sportDidier Drogba returns to Chelsea on one-year deal
News
people
Arts and Entertainment
Christian Grey cradles Ana in the Fifty Shades of Grey film
filmFifty Shades of Grey trailer provokes moral outrage in US
News
ebookA unique anthology of reporting and analysis of a crucial period of history
Sport
Louis van Gaal would have been impressed with Darren Fletcher’s performance against LA Galaxy during Manchester United’s 7-0 victory
football
Voices
The new dawn heralded by George Osborne has yet to rise
voicesJames Moore: As the Tories rub their hands together, the average voter will be asking why they're not getting a piece of the action
Sport
Dejan Lovren celebrates scoring for Southampton although the goal was later credited to Adam Lallana
sport
News
newsComedy club forced to apologise as maggots eating a dead pigeon fall out of air-conditioning
Arts and Entertainment
Jo Brand says she's mellowed a lot
tvJo Brand says shows encourage people to laugh at the vulnerable
Life and Style
People may feel that they're procrastinating by watching TV in the evening
life
Sport
Rhys Williams
commonwealth games
News
Isis fighters travel in a vehicle as they take part in a military parade along the streets of Syria's northern Raqqa province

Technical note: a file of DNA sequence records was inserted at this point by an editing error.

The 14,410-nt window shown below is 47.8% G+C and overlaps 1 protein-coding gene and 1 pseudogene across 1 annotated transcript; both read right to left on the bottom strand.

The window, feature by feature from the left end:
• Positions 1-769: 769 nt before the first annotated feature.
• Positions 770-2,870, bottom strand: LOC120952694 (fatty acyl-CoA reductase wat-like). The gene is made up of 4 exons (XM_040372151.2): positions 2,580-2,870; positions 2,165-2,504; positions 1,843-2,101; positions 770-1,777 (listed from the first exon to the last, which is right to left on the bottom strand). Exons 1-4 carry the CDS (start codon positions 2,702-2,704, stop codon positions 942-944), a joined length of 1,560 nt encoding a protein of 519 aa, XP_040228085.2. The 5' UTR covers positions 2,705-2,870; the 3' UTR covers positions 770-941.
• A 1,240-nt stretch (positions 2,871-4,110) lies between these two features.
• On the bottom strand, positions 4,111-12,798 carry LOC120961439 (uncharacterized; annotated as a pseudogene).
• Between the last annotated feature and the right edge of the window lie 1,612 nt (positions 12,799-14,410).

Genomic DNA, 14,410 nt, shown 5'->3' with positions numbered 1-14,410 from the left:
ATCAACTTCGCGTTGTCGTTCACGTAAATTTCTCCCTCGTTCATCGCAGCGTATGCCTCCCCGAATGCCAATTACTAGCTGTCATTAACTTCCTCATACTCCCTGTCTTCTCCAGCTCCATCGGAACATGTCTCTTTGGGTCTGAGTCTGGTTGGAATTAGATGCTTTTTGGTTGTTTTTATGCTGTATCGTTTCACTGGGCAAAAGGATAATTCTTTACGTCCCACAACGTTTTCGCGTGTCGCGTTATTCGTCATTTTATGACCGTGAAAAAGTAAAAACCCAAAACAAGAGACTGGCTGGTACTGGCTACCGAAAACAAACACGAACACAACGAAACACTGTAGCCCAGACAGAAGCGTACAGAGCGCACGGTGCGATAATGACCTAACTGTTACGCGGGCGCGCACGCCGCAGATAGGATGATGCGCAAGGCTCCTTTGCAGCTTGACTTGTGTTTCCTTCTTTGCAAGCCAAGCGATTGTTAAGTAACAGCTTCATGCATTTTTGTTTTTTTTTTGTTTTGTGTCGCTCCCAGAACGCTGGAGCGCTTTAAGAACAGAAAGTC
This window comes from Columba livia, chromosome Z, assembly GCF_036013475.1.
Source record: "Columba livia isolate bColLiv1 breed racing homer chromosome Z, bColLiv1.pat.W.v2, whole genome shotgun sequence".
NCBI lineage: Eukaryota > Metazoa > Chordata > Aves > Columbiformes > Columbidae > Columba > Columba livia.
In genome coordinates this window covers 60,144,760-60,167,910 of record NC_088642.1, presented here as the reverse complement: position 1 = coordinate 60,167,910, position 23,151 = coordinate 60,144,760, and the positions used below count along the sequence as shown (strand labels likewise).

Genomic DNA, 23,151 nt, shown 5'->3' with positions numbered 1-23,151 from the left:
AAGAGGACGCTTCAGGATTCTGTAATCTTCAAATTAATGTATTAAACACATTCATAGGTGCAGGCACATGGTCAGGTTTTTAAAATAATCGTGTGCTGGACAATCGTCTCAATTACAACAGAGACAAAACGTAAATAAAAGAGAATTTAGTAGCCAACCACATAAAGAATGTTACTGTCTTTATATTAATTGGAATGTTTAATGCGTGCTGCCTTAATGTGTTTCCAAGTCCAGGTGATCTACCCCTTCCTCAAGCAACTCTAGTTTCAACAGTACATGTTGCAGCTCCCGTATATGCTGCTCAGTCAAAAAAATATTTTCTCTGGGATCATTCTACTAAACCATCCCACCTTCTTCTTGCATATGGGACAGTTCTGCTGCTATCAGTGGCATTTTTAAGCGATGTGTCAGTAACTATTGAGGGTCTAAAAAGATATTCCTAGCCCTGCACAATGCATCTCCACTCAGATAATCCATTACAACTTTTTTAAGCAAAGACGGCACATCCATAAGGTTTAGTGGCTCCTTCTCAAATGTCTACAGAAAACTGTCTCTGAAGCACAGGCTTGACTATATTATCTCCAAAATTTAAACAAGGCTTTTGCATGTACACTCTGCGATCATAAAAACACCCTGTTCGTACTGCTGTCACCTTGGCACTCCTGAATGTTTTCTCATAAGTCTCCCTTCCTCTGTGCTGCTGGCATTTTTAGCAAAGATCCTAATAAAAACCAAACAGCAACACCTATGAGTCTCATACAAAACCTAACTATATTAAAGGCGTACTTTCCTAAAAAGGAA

i100
Arts and Entertainment
Southern charm: Nicolas Cage and Tye Sheridan in ‘Joe’
filmReview: Actor delivers astonishing performance in low budget drama
Life and Style
fashionLatex dresses hit the catwalk to raise awareness for HIV and Aids
Travel
travel
Latest stories from i100
Have you tried new the Independent Digital Edition apps?

Day In a Page

Backhanders, bribery and abuses of power have soared in China as economy surges

Bribery and abuses of power soar in China

The bribery is fuelled by the surge in China's economy but the rules of corruption are subtle and unspoken, finds Evan Osnos, as he learns the dark arts from a master
Commonwealth Games 2014: Highland terriers stole the show at the opening ceremony

Highland terriers steal the show at opening ceremony

Gillian Orr explores why a dog loved by film stars and presidents is finally having its day
German art world rocked as artists use renowned fat sculpture to distil schnapps

Brewing the fat from artwork angers widow of sculptor

Part of Joseph Beuys' 1982 sculpture 'Fettecke' used to distil schnapps
BBC's The Secret History of Our Streets reveals a fascinating window into Britain's past

BBC takes viewers back down memory lane

The Secret History of Our Streets, which returns with three films looking at Scottish streets, is the inverse of Benefits Street - delivering warmth instead of cynicism